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Let's say I have a situation where I'm counting success and failure events giving me two values of interest

$$ s = \frac{a}{b} = \frac{\text{# of successful outcomes}}{\text{total # of trials}} $$ $$ f = \frac{b-a}{b} = \frac{\text{# of failed outcomes}}{\text{total # of trials}}=1-s $$

Intuitively I would think that the uncertainties of both variables needs to be the same, $\delta s = \delta f$. Where $\delta a,\delta b$ are determined by Poisson statistics, where the uncertainty in a count is simply the square root of that count.

However, if I use the method of error propagation through a function

$$ \delta s = \sqrt{\left(\frac{1}{b}\delta a\right)^2 + \left(\frac{a}{b^2}\delta b\right)^2} $$

I get a different uncertainty from doing the same but for $\delta f$. Therefore, it seems as though something is missing. Is it as simple as some function of $a$ and $b$ that needs to be added into the function for $\delta s$ giving

$$ \delta s = \sqrt{\left(\frac{1}{b}\delta a\right)^2 + \left(\frac{a}{b^2}\delta b\right)^2+C(a,b)} $$

where $C$ will make $\delta s = \delta f$ for any $a,b$.

Or is it that this method of error propagation simply cannot be applied here?

Unfortunately, talking to some of the experimentalists around here, I get different answers, some say that I should simply take the smaller of the two uncertainties.

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  • $\begingroup$ This isn't really a physics question. $\endgroup$ – Omry Dec 5 '16 at 16:11
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    $\begingroup$ Why do you get a different uncertainty for $\delta f$? That seems to be the problem here, the derivatives of $a/b$ and $1-a/b$ are certainly the same up to sign... $\endgroup$ – user121664 Dec 5 '16 at 16:37
  • $\begingroup$ If I use the propagation of uncertainties through a function as shown above for $\delta s$ I get for example, $83/90 \pm\delta s$ but if I do the same for $\delta f$ I get $7/90\pm\delta f$, where $\delta f \neq\delta s$. However, if I find $\delta f$ by using the fact that $f = 1-s$ I get that $\delta f = \delta s$. So, depending on my approach, I get different answers. P.S. should I move this to math Stack Exchange? $\endgroup$ – John Dec 5 '16 at 18:11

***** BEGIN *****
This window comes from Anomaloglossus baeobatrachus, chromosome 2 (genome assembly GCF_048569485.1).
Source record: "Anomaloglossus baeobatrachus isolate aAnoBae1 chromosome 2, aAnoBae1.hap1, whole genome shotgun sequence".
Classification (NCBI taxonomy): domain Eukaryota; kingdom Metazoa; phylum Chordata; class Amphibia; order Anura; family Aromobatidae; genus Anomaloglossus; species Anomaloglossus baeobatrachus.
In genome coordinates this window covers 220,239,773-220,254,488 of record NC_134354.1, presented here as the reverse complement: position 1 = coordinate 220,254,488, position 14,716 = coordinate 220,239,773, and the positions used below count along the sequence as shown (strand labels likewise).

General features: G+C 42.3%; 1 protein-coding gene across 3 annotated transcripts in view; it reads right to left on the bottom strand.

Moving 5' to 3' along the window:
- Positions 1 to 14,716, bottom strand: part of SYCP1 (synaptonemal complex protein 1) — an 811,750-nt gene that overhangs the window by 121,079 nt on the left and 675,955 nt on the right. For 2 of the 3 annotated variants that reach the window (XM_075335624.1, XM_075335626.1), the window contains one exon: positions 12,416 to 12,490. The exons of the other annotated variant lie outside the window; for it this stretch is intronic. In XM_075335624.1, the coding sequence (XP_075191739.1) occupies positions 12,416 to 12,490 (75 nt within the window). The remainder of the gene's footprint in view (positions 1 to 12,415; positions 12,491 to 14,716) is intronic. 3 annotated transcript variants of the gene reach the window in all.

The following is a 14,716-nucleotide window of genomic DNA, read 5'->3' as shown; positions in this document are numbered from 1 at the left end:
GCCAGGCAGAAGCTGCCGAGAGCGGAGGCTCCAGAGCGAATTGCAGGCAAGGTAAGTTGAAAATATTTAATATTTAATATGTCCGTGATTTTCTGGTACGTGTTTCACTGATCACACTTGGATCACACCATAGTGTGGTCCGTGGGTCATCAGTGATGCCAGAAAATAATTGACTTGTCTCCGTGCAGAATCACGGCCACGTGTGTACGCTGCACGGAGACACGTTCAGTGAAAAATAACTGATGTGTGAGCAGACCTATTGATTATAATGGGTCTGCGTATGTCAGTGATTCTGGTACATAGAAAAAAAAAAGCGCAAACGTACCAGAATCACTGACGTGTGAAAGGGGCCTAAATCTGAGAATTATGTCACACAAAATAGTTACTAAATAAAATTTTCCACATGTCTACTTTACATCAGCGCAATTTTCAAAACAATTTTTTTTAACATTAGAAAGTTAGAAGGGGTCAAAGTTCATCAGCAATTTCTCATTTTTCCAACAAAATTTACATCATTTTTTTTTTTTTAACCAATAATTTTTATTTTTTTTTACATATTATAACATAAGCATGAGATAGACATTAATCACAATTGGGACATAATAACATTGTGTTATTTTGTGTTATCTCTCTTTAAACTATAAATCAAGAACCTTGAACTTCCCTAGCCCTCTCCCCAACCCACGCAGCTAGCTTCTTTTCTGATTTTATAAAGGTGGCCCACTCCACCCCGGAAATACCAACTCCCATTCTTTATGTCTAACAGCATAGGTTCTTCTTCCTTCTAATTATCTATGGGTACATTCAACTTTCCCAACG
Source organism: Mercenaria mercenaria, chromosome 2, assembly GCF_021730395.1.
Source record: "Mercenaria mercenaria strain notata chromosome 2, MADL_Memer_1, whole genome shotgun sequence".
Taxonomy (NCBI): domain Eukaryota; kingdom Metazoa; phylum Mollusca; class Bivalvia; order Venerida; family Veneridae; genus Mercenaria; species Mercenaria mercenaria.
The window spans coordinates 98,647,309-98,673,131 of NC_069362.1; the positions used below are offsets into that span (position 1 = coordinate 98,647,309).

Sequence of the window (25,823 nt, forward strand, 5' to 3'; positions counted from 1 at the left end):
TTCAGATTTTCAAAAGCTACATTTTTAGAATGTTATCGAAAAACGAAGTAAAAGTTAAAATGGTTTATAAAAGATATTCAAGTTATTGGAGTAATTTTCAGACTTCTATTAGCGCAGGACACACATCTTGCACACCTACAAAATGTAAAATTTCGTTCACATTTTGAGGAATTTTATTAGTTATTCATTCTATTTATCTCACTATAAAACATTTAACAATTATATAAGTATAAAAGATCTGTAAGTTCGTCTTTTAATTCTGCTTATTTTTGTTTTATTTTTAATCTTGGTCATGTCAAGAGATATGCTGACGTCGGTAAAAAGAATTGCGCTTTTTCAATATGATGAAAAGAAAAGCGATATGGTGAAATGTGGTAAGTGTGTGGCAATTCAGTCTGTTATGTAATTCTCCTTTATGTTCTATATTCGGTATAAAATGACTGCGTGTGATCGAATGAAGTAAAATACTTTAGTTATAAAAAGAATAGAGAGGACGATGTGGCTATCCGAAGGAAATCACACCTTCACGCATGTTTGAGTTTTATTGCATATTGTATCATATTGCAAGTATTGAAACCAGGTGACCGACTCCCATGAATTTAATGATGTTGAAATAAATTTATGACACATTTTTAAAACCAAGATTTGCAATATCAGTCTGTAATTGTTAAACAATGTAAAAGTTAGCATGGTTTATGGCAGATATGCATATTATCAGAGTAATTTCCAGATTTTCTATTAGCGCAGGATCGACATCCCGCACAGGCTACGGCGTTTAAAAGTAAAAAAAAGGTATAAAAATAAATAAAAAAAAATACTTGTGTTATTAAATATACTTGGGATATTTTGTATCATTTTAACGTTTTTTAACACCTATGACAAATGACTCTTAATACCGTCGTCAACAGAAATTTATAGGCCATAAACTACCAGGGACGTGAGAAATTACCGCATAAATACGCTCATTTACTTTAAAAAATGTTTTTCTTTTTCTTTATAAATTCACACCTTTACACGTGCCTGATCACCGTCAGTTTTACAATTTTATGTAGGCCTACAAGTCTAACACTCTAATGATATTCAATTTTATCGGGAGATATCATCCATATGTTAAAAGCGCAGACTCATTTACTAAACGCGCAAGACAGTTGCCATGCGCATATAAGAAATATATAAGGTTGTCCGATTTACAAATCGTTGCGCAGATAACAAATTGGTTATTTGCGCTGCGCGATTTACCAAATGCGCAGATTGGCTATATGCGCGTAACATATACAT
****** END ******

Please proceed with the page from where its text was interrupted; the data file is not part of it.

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    $\begingroup$ I really think that physics majors should be required to take a course of real statistics, but many of the courses offered direct a lot of time and effort on analyzing the kind of data seen by (the more numerous) social and biological scientists to the detriment of treating systems of interest to physicists; and physics major are often near the top of the required course hours as it is. Which is why, while I agree with @Omry in principle, I think the question belong on Physics anyway: because physicists teach the skillset that leads to this confusion to physics majors. $\endgroup$ – dmckee Dec 5 '16 at 18:31
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The naive rules usually given to first year students have two built in assumptions:

  • That all the errors are uncorrelated.

  • That each error is small enough that higher order terms may be neglected.

These assumptions are actually mentioned briefly in most treatment but subsequently left unstated and get washed out of students minds by the complexity of what follows.

A full treatment in the case that either assumption is violated adds much more complexity, so the issue is generally left unraised even where it ought to be discussed,

In this case, even though $\delta a$ and $\delta b$ may be uncorrelated, we know that $\delta(b - a)$ is correlated with $\delta b$, so trying to find $\delta f$ by applying the usual rules to the expression $(b-a)/b$ is certainly an error, while applying them to $1 - (b/a)$ is OK as long as $\delta a$ and $\delta b$ are uncorrelated.

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  • $\begingroup$ I found a very short, concise treatment of uncorrelated, completely correlated, and partially correlated values at phenix.bnl.gov/WWW/publish/elke/EIC/Files-for-Wiki/…. For me it looks to be a good starting point for further research into the subject. $\endgroup$ – John Dec 5 '16 at 18:38
  • $\begingroup$ In this case however you don't need the more complicated cases: $a$ and $b$ are assumed to be uncorrelated, so you just need to take your derivatives with respect to $a$ and $b$, leading to the same result whichever form you use for $f$ as long as you take the derivatives right and plug them into en.wikipedia.org/wiki/Propagation_of_uncertainty#Simplification . It was always a puzzle for me why this isn't taught first and the special cases derived from it. $\endgroup$ – user121664 Dec 5 '16 at 22:13

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